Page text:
11. A ventricular assist device as claimed in claim 6 wherein the substantially fixed phase relationship of the varying speed with the R-wave of the subject's cardiac cycle depends on a moving average cycle time over a number of cardiac cycles.

12. A ventricular assist device as claimed in claim 1 wherein the varying speed is synchronized with the cardiac cycle so that the pump operates at a maximum speed during ventricular systole.

13. A ventricular assist device as claimed in claim 1, in which the signal processing circuit is operative to control power supplied to the pump so that the timing of the start of increasing pump speed is varied with the timing of the P-R interval.

14. A ventricular assist device comprising: a rotary pump configured to be implantable in fluid communication with a ventricle and an artery of a subject to assist blood flow from the ventricle to the artery; a pump drive circuit for applying power to the pump; one or more sensors for sensing one or more electrogram signals in a patient; a signal processing circuit in communication with the sensors and the pump drive circuit, the signal processing circuit being operative to receive the electrogram signals, wherein the signal processing circuit is operative to determine the presence or absence of an arrhythmia based on the electrogram signals from the sensors and to control power supplied to the pump from the pump drive circuit so as to operate the pump in a normal pulsatile mode in the absence of an arrhythmia and to operate the pump in at least one modified mode of operation in the presence of an arrhythmia.

15. The ventricular assist device of claim 14, wherein the circuit is operable to detect an atrial arrhythmia and the at least one modified mode of operation includes at least one atrial arrhythmia mode different from the normal pulsatile mode.

16. The ventricular assist device of claim 15 wherein the at least one atrial arrhythmia mode includes a non-pulsatile mode wherein the pump runs in a non-pulsatile manner.

17. The ventricular assist device of claim 15 wherein the at least one atrial arrhythmia mode includes an atrial arrhythmia pulsatile mode different from the normal pulsatile mode.

18. The ventricular assist device of claim 14, wherein the circuit is operable to detect a ventricular arrhythmia and the at least one modified mode of operation includes at least ventricular arrhythmia mode different from the normal pulsatile mode.

19. A ventricular assist device as claimed in claim 18 wherein the at least one ventricular arrhythmia mode includes a non-pulsatile mode wherein the pump runs in a non-pulsatile manner.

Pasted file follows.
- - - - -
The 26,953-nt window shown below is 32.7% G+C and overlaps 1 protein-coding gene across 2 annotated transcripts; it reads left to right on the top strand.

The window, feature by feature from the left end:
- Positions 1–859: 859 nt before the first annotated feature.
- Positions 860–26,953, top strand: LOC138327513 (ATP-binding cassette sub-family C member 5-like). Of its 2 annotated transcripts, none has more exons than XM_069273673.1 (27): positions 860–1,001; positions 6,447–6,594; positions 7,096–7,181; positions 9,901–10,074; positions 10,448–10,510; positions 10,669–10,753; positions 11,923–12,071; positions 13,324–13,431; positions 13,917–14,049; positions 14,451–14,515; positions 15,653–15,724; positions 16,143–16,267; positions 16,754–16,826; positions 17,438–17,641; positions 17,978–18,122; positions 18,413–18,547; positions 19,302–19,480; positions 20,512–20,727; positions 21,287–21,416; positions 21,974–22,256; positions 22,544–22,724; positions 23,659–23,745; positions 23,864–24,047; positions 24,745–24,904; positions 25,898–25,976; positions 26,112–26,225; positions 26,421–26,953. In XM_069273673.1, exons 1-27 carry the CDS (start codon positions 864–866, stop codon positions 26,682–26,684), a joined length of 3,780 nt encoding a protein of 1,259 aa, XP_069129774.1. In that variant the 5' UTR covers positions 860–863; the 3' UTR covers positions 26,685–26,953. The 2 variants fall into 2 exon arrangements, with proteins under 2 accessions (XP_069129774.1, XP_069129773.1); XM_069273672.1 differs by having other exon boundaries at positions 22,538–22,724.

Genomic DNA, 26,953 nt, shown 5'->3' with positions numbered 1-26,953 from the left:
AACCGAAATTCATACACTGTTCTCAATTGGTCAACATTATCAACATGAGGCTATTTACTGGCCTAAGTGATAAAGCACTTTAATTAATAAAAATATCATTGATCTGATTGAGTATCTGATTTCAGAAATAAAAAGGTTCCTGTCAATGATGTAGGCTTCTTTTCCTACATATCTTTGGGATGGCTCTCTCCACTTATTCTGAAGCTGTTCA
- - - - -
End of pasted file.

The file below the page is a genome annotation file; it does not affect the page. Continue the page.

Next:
20. A ventricular assist device as claimed in claim 18 wherein the at least one ventricular arrhythmia mode includes a pulsatile mode wherein the pump runs in a pulsatile manner unsynchronized with the cardiac cycle of the subject.

21. A ventricular assist device as claimed in claim 14 wherein the at least one modified mode includes a non-pulsatile mode and wherein the signal processing circuit is operative to control power supplied to the pump so as to vary the speed of the pump in the non-pulsatile mode based on a condition of the subject.

22. A ventricular assist device comprising: a rotary pump configured to be implantable in fluid communication with a ventricle and an artery of a subject to assist blood flow from the ventricle to the artery; a pump drive circuit for applying power to the pump; one or more sensors for sensing one or more electrogram signals in a patient; a signal processing circuit in communication with the sensors and the pump drive circuit, the signal processing circuit being operative to receive the electrogram signals from the sensors, and control power supplied to the pump from the pump drive circuit so that in a normal pulsatile mode the pump drive circuit varies the power applied to the pump in synchronism with the cardiac cycle and such variation causes the pump to run with a varying speed synchronized with the cardiac cycle of the subject so that the pump speeds up and slows down during each cardiac cycle, wherein the pump drive circuit is operative to apply AC power to the pump and to vary the power applied to the pump by varying a frequency of the AC power in synchronism with the cardiac cycle so that the frequency of the AC power increases and decreases during each cardiac cycle.

Description:

FIELD OF THE INVENTION

The present invention relates to ventricular assist devices (VADs).

BACKGROUND OF THE INVENTION